Twitter Inc.'s been spinning quite a turnaround story in the press lately. The microblogging service "has finally turned a corner," declares the cover of Bloomberg Businessweek. "It's a juggernaut," a company executive tells the magazine. But the hard numbers we've been provided paint a very different story.
A source with close knowledge of Twitter's financials leaked us revenue, profit, and other figures from the company's recent past. They are not encouraging.
It's notoriously hard to build a profitable tech startup, even in these bubble times. But Twitter, the business, has been provided a huge leg up by Twitter, the technology platform. It counts somewhere north of 100 million global active users. But more than the numbers, it's the quality of users that should have the company raking in ad dollars.
Twitter is provided a huge quantity of free celebrity content that sites like the hugely profitable Facebook would kill for, from the presidents of the United States and Russia to top film and TV stars like Tom Hanks, Steve Martin, Oprah Winfrey, and Ashton Kutcher, all the way down to gossip magnets like Lindsay Lohan and Kim Kardashian. It has also raised an insane amount of cash, with net inflows of around $760 million. The company, now six years old, has had plenty of time to experiment with extracting gold from its enviable mine of content.
But for years and years, Twitter has failed to do so.
To collect total revenue of $28.5 million in 2010, for example, the company had to spend and write off more than three times that, leading to a net loss of $67.8 million, according to new financial data on the company provided by our source.
And 2011 hardly got off to a more promising start: Twitter posted a net loss of $25.8 million on revenue of $23.8 million through April 30, according to the same source. In that same period, Facebook took in 26 times as much revenue, converting nearly a third of it into profit — and that was only through the end of March.
Since then, Twitter's spending has only grown. Headcount, for example, doubled from around 450 in mid 2011 — per our source — to nearly 900.
Twitter declined to comment on any of the figures in this post.
Those new numbers add a depressing chapter to Twitter's history as the biggest blown business opportunity in media or tech. In previously-leaked Feb. 2009 financials, the company estimated it would take in zero revenue for its first two financial quarters of the year, a strong indication it had been operating without any business plan for the previous three years. For 2010, the company was hoping to draw in $140 million in sales, about five times what it ended up taking in. (At the time they leaked, Twitter called the numbers, originally obtained by a hacker, "not polished or ready for prime time.")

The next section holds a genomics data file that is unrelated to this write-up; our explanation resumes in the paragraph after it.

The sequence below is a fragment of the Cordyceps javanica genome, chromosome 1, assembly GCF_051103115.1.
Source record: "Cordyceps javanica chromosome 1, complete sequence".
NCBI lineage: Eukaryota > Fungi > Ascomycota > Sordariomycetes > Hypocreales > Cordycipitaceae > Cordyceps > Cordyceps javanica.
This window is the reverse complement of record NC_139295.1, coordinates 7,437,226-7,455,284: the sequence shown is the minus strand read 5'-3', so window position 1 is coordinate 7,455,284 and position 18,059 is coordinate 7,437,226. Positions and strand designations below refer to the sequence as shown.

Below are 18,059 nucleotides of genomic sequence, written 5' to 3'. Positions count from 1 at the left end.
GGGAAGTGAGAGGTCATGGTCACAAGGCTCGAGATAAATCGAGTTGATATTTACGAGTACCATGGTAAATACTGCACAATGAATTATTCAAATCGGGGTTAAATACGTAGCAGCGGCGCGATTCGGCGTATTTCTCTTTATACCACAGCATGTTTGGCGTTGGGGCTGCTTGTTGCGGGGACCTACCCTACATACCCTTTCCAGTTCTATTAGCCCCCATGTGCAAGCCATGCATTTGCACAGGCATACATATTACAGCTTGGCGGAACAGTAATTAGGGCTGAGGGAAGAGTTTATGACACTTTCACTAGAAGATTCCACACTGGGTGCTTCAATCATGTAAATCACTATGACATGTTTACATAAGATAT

The New Spin
So how is Twitter now posturing as healthy in the press? It's touting its corporate culture, for starters. After having three CEOs in just three years, Twitter has managed to hold on to current chief Dick Costolo for 17 months. "We're trying to build a lasting company," the CEO told Businessweek. Costolo and his lieutenants also listed for the magazine a series of corporate team building exercises they've convened, including a six-hour leadership course for executives, visiting 140 Chief Marketing Officers in 140 days, and creating a list of 10 company principles, like "grow our business in a way that makes us proud." Typical corporate dross, in other words.
Company executives have been stingy with meaningful performance metrics. Twitter told Businessweek's Brad Stone it has an "engagement rate" (ratio of people who click on ads after seeing them) of 3-5 percent, versus 0.5 percent for typical banner ads.
What about profit or revenue? The only such figure Businessweek cited was a 2012 revenue estimate of $260 million from the consultancy eMarketer, nearly 10 times what the company took in during 2010. Twitter said it never vetted that number. "We don't comment on our finances, on or off the record, or on background," a company spokesman said when asked about the article. "So, no guidance [to Businessweek regarding] eMarketer."
Stone declined to comment.
The Uncomfortable Truth